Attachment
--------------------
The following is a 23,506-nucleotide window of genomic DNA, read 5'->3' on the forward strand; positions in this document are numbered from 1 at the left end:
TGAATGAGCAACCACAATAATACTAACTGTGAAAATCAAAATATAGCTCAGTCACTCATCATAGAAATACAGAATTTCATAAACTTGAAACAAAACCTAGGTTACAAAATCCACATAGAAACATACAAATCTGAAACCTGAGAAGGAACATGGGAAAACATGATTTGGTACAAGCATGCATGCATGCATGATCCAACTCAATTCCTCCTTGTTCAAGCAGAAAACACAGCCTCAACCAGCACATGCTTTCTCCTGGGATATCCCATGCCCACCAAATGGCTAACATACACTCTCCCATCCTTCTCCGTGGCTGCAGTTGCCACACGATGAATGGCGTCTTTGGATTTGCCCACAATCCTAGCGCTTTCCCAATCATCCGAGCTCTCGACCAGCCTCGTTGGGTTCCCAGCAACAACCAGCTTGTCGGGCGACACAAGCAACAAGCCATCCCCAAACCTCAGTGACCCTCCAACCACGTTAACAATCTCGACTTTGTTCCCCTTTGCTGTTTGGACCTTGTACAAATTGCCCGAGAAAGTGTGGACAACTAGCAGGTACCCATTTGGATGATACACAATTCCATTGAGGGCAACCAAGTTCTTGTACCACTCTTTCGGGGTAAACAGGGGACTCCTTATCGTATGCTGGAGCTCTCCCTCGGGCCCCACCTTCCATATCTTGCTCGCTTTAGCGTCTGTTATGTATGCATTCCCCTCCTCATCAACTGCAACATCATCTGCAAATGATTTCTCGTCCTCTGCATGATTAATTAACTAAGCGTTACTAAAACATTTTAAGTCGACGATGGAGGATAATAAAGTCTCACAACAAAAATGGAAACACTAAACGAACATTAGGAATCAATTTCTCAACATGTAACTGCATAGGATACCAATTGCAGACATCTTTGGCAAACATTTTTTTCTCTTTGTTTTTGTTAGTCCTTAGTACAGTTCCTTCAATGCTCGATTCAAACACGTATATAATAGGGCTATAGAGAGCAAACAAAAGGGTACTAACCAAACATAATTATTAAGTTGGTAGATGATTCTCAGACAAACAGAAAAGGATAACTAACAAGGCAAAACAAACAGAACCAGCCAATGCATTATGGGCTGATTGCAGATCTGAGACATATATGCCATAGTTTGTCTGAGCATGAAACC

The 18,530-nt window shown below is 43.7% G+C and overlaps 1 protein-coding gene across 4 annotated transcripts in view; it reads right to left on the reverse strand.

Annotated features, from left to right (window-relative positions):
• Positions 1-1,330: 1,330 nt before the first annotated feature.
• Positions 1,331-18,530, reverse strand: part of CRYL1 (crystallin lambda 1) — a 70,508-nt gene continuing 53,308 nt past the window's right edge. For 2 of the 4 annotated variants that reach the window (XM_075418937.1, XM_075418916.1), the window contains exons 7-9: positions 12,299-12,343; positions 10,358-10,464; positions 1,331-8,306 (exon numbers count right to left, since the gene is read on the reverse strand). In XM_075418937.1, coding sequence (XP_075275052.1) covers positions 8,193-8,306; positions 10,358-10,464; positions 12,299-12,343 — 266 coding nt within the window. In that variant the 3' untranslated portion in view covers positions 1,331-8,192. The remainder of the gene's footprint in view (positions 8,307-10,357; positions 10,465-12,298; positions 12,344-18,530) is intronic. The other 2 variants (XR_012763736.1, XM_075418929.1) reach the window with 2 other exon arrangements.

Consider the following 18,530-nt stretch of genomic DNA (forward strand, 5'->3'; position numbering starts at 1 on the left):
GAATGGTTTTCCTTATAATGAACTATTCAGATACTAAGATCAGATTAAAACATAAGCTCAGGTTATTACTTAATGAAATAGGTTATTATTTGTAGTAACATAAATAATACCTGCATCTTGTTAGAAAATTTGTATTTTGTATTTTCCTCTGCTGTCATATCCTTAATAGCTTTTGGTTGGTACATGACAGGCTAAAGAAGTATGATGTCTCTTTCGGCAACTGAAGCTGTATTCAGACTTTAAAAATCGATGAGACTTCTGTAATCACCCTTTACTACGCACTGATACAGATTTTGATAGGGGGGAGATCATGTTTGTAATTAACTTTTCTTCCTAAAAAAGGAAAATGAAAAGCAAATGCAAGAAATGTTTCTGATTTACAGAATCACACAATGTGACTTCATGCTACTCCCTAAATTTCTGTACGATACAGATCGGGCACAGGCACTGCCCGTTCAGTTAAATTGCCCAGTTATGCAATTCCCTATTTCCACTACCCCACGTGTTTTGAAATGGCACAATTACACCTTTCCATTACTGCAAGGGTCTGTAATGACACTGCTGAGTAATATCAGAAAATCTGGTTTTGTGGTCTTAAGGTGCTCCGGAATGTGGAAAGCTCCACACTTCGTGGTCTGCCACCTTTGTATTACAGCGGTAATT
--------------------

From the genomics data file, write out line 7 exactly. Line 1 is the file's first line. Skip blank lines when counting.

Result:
Consider the following 18,530-nt stretch of genomic DNA (forward strand, 5'->3'; position numbering starts at 1 on the left):